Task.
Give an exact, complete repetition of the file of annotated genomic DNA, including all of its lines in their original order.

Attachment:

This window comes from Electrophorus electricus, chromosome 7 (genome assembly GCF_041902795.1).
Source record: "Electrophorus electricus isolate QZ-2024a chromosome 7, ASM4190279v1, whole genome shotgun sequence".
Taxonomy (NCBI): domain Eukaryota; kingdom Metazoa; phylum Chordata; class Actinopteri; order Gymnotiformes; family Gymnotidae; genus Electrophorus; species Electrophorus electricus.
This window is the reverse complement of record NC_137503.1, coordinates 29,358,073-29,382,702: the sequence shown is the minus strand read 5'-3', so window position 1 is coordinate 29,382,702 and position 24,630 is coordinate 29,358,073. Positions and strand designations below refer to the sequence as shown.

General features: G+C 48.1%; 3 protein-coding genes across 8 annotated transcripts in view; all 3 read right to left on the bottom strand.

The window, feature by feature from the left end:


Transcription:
This window comes from Electrophorus electricus, chromosome 7 (genome assembly GCF_041902795.1).
Source record: "Electrophorus electricus isolate QZ-2024a chromosome 7, ASM4190279v1, whole genome shotgun sequence".
Taxonomy (NCBI): domain Eukaryota; kingdom Metazoa; phylum Chordata; class Actinopteri; order Gymnotiformes; family Gymnotidae; genus Electrophorus; species Electrophorus electricus.
This window is the reverse complement of record NC_137503.1, coordinates 29,358,073-29,382,702: the sequence shown is the minus strand read 5'-3', so window position 1 is coordinate 29,382,702 and position 24,630 is coordinate 29,358,073. Positions and strand designations below refer to the sequence as shown.

General features: G+C 48.1%; 3 protein-coding genes across 8 annotated transcripts in view; all 3 read right to left on the bottom strand.

The window, feature by feature from the left end: